Last night, the London think tank Policy Exchange announced the winner of its Wolfson Economics Prize. This year, the £250,000 prize was awarded to whoever it was who came up with the best plan to tackle Britain’s housing crisis – specifically, by creating “a new garden city which is visionary, economically viable and popular”. Given the widespread opposition of existing homeowners to building anything anywhere in this country, this would be no mean feat.
Historically, “garden cities” have mostly meant either brand new towns, or massive expansions of tiny villages. But the winning team, led by David Rudlin of Manchester-based consultancy Urbed, took a different approach. Prevailing wisdom is that the economy of the future will be all about services, technology, knowledge and so forth. If you’re going to build a lot of houses, then, it helps to do so near existing institutions that generate those things. Ideally, that means a university.
So the winning team came up with “Uxcester”: a template for doubling the size of any city that already has a population of around 200,000. It’s not based on any specific place, but is an amalgam of about 40 of them. Specifically, these ones:
Instead of just extending a city in all directions, Uxcester would mean adding “three substantial extensions”, each of which would house around 50,000 people. All these homes would be within 10km from the city centre, and within a 10 minute walk from a tram stop (oh, the plan has trams, too, by the way). As a result, everyone should be able to get into town in half an hour or less.
Between these new developments, there’d be country parks and so forth (the “garden” bit of the garden city). So while we would be building on the green belt, in practice, we’d probably end actually making more green space accessible to the public, as opposed to the current morass of pony clubs and farm land that’s there now.
This design, as shown below, is known as the “snowflake” pattern. Awww.
Actually, there’s even more cutesy jargon in the plan. While the government would assemble the land and provide the infrastructure, it wouldn’t actually build most of the housing. Instead, it’d sell it as individual plots and let the private sector do that part. This, Urbed says, is the “trellis” and “vine” model.
In theory, this is all very lovely. In practice, no British city actually wants to double in size, and translating theory into practice is going to be remarkably hard, as Urbed admits:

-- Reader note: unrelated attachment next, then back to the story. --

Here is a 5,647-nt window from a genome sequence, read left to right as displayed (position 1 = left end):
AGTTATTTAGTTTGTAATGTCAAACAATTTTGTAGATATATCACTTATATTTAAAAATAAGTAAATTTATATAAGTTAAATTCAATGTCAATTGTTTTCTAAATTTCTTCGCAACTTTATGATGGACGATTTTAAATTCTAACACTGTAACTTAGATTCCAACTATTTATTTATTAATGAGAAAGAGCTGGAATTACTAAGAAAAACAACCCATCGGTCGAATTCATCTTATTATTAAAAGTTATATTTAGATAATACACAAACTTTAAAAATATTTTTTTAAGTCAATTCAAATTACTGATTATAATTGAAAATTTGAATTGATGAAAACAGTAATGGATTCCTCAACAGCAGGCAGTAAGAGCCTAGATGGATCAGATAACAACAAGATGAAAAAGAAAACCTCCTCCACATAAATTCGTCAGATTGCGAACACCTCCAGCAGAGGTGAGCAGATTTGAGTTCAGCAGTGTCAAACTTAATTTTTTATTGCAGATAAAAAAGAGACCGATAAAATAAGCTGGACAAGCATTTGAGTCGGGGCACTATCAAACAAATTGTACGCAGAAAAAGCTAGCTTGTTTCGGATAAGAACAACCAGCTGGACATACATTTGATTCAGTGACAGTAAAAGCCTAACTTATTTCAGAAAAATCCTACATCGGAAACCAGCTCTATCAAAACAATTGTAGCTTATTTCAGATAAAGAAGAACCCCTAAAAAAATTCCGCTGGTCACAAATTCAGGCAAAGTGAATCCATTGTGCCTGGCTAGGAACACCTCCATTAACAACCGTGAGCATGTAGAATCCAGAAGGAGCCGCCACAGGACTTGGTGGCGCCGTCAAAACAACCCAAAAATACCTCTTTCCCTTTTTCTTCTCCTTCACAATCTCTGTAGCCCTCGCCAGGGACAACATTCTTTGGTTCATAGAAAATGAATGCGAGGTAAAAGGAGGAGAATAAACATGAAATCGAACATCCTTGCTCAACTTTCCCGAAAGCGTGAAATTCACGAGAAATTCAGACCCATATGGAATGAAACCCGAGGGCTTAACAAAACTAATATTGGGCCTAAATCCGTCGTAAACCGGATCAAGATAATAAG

“We are also aware that by working in a fictional place we are avoiding some of the complexities, both political and practical, that each of these forty small cities face. The danger is that each will say ‘that’s all well and good but wouldn’t work here’.”
So, they decided to test it by looking at a real city. Oxford is meant to be one of the great centres of the urban economy, but it’s in danger of falling behind (it only has two science parks; in Cambridge, there are 18). To prevent this horrific fate, Urbed has set out how it could expand:
This plan would mean expanding the nearby settlements of Kidlington and Abingdon, and building on empty land to the east of Oxford. (To the west, this would be harder, so this area’s been left untouched.) All these new suburbs would be linked by some kind of tram network, and protected from the elements by a new “flood attenuation system”.
There’s one other problem of course, brought about by high land prices:
“In the UK most of the money and talent in the house building industry is focused on unlocking the land through a contested planning system; on the Continent it is focused on what is built on that land.”
Urbed’s solution is to begin the process with a Garden City Act, which would give the government the power to make compulsory purchases of land, and then build on them. This shouldn’t be expensive: because it has no development value, green belt land is relatively cheap.
There would no doubt be political battles to fight before introducing any such policy, not least from the aggrieved homeowners, landowners and golf course who’d complain of the damage done by building new homes. But this proposal does at least move us beyond the fight over whether to build at all, and instead delves into how we might do so. It’s worth thinking about.
The other finalists were:
- “Stoke Harbour”, a new city of 144,000 people on Kent’s Hoo Peninsula (runner up).
Homelessness charity Shelter, architects PRP, with advice from KPMG, Laing O’Rourke, Legal & General.
- Four garden city “types”, to be used to deliver up to 40 new garden cities over the next 25 years.
Consultancies Barton Willmore, with EC Harris, Pinsent Mason, Propernomics.
- A new garden city south east of Maidstone Kent, to be served by trains on the High Speed 1 rail route.
Chris Blundell, a director of Golding Homes, writing in a personal capacity.
- An “arc” of 30-40 new garden cities, of 25,000 people each. These would be built around London, from Southampton to Oxford to Cambridge to Felixstowe.
Wei Yang and Partners and Peter Freeman, in collaboration with Buro Happold Consulting Engineers, Shared Intelligence and Gardiner & Theobald.
All images taken from Urbed’s “Uxchester Garden City” report. You can read the rest here.This article is from the CityMetric archive: some formatting and images may not be present.